(CNN) — Seven days after the Astroworld tragedy, another major music festival is kicking off tonight in Las Vegas.
While Travis Scott is no longer scheduled to perform at Day N Vegas — he pulled out and has been replaced by Post Malone — the concert industry and law enforcement will be watching the crowds at the three-day event and other music festivals this weekend.
About 50,000 people are expected to attend Day N Vegas — roughly the same number of people as Scott’s event in Houston. It’s one of at least eight music festivals across the US this weekend, including Freakout in Seattle, Electric Daisy Carnival in Orlando and Welcome to Rockville in Daytona Beach, Florida.
Organizers for Day N Vegas, Electric Daisy Carnival and Welcome to Rockville did not respond to CNN’s requests for comment about whether they are revamping safety procedures in the wake of what happened at the Astroworld Festival in Houston.
Public officials, law enforcement and first responders in Las Vegas have met several times this week to discuss crowd safety at this weekend’s festival, said Officer Larry Hadfield, a spokesman for the Las Vegas Metropolitan Police Department.
“We’ve had meetings about this. It’s part of our planning,” said Hadfield, who added that Day N Vegas is relatively small compared to other music festivals in the city. “We take into account what has occurred, look at contingency plans, take into consideration all those things and prepare for scenarios, such as what happens if something becomes dangerous.”
Authorities across the US say they’re committed to preventing another tragedy
Orlando officials told CNN that the city evaluates similar live events happening elsewhere and adjusts their staffing accordingly. It said it has enough security and medical staff to cover the festival, but declined to provide specifics on plans.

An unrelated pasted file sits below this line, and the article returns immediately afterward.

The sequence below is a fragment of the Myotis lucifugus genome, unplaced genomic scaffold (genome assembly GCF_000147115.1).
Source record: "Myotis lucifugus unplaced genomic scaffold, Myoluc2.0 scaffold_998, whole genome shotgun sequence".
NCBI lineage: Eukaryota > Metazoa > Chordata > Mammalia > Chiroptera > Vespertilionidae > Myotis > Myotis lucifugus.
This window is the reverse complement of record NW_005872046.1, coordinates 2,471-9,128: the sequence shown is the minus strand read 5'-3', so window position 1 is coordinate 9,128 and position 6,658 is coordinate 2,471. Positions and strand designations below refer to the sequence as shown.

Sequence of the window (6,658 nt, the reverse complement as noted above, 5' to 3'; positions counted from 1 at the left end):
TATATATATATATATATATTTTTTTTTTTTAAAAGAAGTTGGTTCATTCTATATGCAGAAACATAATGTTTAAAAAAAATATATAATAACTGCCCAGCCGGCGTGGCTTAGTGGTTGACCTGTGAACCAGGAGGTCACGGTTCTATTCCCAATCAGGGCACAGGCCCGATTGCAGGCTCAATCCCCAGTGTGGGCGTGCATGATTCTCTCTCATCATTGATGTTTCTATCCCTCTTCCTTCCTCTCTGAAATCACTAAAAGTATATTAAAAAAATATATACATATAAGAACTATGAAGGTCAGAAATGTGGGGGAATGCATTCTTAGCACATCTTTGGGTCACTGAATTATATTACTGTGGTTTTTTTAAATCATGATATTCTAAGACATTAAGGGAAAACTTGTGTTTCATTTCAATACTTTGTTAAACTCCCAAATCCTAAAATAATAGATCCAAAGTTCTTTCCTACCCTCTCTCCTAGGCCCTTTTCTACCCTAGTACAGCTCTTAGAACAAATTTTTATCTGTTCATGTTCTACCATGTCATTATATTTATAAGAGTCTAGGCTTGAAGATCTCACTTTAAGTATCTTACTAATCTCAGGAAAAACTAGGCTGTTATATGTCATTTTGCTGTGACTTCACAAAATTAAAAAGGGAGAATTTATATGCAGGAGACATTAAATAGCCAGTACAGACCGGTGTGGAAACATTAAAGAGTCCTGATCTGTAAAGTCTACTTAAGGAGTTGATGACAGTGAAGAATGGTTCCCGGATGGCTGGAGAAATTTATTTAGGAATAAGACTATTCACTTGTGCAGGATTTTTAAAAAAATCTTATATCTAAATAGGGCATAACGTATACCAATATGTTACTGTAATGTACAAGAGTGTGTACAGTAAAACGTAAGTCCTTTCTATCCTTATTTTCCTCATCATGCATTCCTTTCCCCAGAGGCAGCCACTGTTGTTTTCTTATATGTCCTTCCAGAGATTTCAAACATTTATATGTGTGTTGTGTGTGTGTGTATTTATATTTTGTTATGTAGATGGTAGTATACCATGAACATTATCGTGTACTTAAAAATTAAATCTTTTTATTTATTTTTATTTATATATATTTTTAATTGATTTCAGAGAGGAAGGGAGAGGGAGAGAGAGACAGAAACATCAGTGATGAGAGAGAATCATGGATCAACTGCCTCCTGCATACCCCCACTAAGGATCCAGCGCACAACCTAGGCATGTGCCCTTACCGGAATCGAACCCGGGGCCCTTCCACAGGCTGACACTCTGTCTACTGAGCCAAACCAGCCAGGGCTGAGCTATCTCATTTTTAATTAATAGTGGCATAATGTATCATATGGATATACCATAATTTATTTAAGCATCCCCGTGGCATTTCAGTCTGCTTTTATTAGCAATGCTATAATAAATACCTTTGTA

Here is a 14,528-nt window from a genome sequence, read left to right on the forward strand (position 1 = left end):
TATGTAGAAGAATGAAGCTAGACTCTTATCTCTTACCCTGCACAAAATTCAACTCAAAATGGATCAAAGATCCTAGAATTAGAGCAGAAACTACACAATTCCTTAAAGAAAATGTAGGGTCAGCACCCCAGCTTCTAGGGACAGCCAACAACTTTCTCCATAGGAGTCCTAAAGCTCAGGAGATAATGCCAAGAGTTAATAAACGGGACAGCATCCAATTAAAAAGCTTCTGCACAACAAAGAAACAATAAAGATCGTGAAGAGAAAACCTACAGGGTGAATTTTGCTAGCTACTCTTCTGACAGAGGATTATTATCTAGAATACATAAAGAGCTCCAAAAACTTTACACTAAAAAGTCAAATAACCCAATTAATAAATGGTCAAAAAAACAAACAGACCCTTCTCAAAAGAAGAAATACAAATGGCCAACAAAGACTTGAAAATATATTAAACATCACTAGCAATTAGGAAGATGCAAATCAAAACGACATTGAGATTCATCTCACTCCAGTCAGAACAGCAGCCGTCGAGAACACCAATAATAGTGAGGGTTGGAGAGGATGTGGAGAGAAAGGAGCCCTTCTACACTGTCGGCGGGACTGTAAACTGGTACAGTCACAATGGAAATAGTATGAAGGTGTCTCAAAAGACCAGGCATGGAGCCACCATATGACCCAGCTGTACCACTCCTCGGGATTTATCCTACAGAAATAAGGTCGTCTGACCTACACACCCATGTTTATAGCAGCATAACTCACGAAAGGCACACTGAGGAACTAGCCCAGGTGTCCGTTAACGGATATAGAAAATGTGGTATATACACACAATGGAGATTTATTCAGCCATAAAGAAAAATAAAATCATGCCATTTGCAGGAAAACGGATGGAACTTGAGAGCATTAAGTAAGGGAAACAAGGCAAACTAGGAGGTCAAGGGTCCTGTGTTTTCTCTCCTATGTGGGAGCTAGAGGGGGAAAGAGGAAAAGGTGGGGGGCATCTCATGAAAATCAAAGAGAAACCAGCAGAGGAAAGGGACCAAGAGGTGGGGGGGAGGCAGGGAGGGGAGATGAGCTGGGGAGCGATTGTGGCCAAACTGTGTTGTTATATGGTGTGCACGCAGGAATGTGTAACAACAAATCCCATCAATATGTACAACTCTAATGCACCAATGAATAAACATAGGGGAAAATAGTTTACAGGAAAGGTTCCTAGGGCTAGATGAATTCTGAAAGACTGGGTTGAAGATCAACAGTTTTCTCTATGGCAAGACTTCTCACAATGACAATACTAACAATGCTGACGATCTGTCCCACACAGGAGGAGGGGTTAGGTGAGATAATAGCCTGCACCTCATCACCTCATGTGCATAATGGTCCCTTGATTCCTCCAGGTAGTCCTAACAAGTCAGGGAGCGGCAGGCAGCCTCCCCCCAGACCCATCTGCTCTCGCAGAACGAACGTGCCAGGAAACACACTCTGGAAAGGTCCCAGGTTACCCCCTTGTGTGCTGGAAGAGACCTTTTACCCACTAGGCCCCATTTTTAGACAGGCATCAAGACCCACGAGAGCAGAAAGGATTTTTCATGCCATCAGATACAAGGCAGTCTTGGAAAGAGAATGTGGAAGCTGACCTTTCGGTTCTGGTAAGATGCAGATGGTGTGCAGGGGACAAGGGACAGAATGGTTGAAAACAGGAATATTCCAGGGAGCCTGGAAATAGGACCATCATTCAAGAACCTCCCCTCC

“The Orlando Police and Fire Departments monitors trends on a continual basis and adjustments are made as needed. There will be security and medical support measures in place,” the city said in a statement. “The safety and security of our visitors and residents remains our number one priority.”
Las Vegas’ Hadfield also declined to say whether the Astroworld tragedy forced the LVPD to rethink any safety specifics. But he assured festival attendees that the city will have plenty of resources at this weekend’s festival, plus contigency plans with other jurisdictions in case they need more. He urged attendees to go easy on the alcohol and flag down officials if something doesn’t seem right.
In Daytona Beach, the Volusia Sheriff’s Office said it’s working with local, state and federal partners to provide security for Welcome to Rockville, a four-day rock festival headlined by Metallica. Event organizers have recruited local law enforcement officers to work at Daytona International Speedway, where the event is held.
“In addition to planning meetings that have already been happening, we have a detailed operations plan in place for this event,” said Andrew Gant, a spokesman for the Sheriff’s Office. “Without going into specific aspects of the security plan, our agencies are well prepared for managing large crowds.
“All involved are well aware of the tragic events in Houston and are committed to preventing anything like it from happening here.”
Experts say lessons can be learned from Astroworld
Security experts are urging organizers to use the Houston tragedy as a teachable moment.
Peter Eliadis, a former law enforcement official, said Astroworld will be used as a case study for years on what happens when an event goes bad.
“Lessons learned will be applied and incorporated into future planning across the country,” said Eliadis, the founder of Intelligence Consulting Partners, which assists in planning large-scale events in the US and overseas. “This includes stronger input from fire/EMS and law enforcement at the planning stage of an event.”